The Alien franchise remains the best-looking sci-fi franchise out there, and likely the best-acted, too. In the latest addition to the collection (Alien: Covenant, out Friday), director Ridley Scott follows up on 2014's masterful Prometheus but returns to the franchise's darker horror roots. As in 1979's Alien, the goal in Covenant is not scientific exploration or even colonization: It's survival.
In other words, don't get too attached to the crew. Plucked from deep sleep by a technical malfunction – recalling last year's Passengers – the pilots and technicians of the Covenant, a colonizing vessel, begin our story in tragedy. Their captain (wait for the bizarre cameo) has perished. Under the leadership, then, of Oram (Billy Crudup), a deeply religious, if unsteady, second-in-command, they decide to respond to a rogue deep-space communication that sounds human. It's a recording of a woman singing John Denver, which, even in the late 2100s, a character played by Danny McBride recognizes as such.
Daniels (Katherine Waterston) registers her objections. The audio signal was sent from a planet that looks habitable, and Oram doesn't seem skeptical enough about this unlikely good fortune. He's got half a mind to forego seven more years of hyper-sleep and set up the colony on this new rock. But if this planet is so perfect, begs Daniels, why had earth's scientists completely missed it? Something's fishy.
Nevertheless, down they go to seek out the source of the communication. As one would expect, very bad things start happening. Per the franchise, aliens implant themselves in human hosts as either pathogens (or, more overtly, as face-hugging tentacled creatures) and then emerge from their hosts in what John Hurt made famous as the "chest-burster" sequence, which needs no further elaboration. There are several such bursts in Covenant, two of which include more blood and viscera than any the franchise has yet endeavored to stage. Deeeeee-sgusting.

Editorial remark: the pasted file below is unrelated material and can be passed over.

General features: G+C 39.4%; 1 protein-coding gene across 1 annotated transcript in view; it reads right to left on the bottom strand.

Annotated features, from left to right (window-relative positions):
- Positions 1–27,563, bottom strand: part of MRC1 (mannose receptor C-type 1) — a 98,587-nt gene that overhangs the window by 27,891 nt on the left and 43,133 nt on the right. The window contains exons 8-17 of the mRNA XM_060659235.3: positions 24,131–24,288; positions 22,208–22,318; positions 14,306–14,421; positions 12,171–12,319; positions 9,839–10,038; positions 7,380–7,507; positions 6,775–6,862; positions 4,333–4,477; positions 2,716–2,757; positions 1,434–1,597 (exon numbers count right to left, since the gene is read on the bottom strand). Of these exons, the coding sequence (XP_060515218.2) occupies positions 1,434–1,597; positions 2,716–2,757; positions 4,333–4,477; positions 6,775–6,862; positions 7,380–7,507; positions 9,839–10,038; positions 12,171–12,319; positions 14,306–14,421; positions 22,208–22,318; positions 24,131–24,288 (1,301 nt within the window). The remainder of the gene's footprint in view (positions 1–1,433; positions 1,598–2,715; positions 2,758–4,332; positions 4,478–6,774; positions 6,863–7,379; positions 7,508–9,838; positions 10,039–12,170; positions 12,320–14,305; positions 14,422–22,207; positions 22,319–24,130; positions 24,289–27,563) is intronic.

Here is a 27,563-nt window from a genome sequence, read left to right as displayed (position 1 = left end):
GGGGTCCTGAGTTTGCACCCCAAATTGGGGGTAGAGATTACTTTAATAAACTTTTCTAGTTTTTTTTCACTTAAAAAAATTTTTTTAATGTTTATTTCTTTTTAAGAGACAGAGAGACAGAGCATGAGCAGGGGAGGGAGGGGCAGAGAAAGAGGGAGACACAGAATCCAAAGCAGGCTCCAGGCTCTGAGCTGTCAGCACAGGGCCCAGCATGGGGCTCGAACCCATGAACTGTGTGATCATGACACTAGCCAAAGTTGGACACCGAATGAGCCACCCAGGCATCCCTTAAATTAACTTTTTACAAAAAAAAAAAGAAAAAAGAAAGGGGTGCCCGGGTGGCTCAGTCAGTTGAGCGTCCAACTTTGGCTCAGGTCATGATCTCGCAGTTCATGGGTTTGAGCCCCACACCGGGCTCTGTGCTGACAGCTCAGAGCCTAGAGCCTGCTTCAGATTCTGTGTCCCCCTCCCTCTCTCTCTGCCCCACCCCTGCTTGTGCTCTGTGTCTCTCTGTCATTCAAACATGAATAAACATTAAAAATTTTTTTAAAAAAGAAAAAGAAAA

In Prometheus, Noomi Rapace played Dr. Elizabeth Shaw. In that's film's most intense (and possibly best) scene, she had to perform an emergency caesarian to remove a face-hugger-esque thing that had implanted itself in her womb. She scampered away, bleeding from her stitches. There is no such ingenuity or Ripley-esque grit on display here. These are merely victims, outgunned from the word Go by Xenomorphs and their various offshoots – aliens in their most formidable physical mutations yet.
That's thanks to David (Michael Fassbender), the android from Prometheus, (an Academy Award-worthy performance, in my book) who here reveals himself as the author of the latest horrors. Covenant features Fassbender as both David and "Walter," an upgraded edition of the droid with a new persona – this one is less creative, more obedient, and speaks with a Texas drawl. The dynamic between David and Walter, including one Fassbender vis-à-vis Fassbender homoerotic flute lesson, make for weird, but good scenes – motives and origins are explicated. And the early mishaps aboard the Covenant make for rich, tense sci-fi drama. The rest of the film is pure hunter-prey stuff. The sensibility that abides throughout is dread.